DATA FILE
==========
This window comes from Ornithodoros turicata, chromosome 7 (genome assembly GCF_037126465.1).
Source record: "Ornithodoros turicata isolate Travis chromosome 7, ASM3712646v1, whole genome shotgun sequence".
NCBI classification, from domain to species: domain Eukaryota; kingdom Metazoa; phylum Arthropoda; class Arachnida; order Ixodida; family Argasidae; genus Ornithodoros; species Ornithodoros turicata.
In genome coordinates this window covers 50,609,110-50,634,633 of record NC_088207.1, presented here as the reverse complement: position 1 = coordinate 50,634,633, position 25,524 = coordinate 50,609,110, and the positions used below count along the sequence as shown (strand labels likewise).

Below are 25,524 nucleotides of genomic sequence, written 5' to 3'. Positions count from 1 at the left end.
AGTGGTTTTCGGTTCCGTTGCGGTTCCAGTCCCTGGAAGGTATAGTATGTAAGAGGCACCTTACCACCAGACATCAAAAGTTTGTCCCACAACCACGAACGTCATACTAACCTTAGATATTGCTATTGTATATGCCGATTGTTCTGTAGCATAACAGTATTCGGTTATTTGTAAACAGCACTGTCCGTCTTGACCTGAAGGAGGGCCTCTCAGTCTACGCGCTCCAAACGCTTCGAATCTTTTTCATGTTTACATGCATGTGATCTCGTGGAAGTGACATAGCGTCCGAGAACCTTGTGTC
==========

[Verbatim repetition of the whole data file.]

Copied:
This window comes from Ornithodoros turicata, chromosome 7 (genome assembly GCF_037126465.1).
Source record: "Ornithodoros turicata isolate Travis chromosome 7, ASM3712646v1, whole genome shotgun sequence".
NCBI classification, from domain to species: domain Eukaryota; kingdom Metazoa; phylum Arthropoda; class Arachnida; order Ixodida; family Argasidae; genus Ornithodoros; species Ornithodoros turicata.
In genome coordinates this window covers 50,609,110-50,634,633 of record NC_088207.1, presented here as the reverse complement: position 1 = coordinate 50,634,633, position 25,524 = coordinate 50,609,110, and the positions used below count along the sequence as shown (strand labels likewise).

Below are 25,524 nucleotides of genomic sequence, written 5' to 3'. Positions count from 1 at the left end.
AGTGGTTTTCGGTTCCGTTGCGGTTCCAGTCCCTGGAAGGTATAGTATGTAAGAGGCACCTTACCACCAGACATCAAAAGTTTGTCCCACAACCACGAACGTCATACTAACCTTAGATATTGCTATTGTATATGCCGATTGTTCTGTAGCATAACAGTATTCGGTTATTTGTAAACAGCACTGTCCGTCTTGACCTGAAGGAGGGCCTCTCAGTCTACGCGCTCCAAACGCTTCGAATCTTTTTCATGTTTACATGCATGTGATCTCGTGGAAGTGACATAGCGTCCGAGAACCTTGTGTC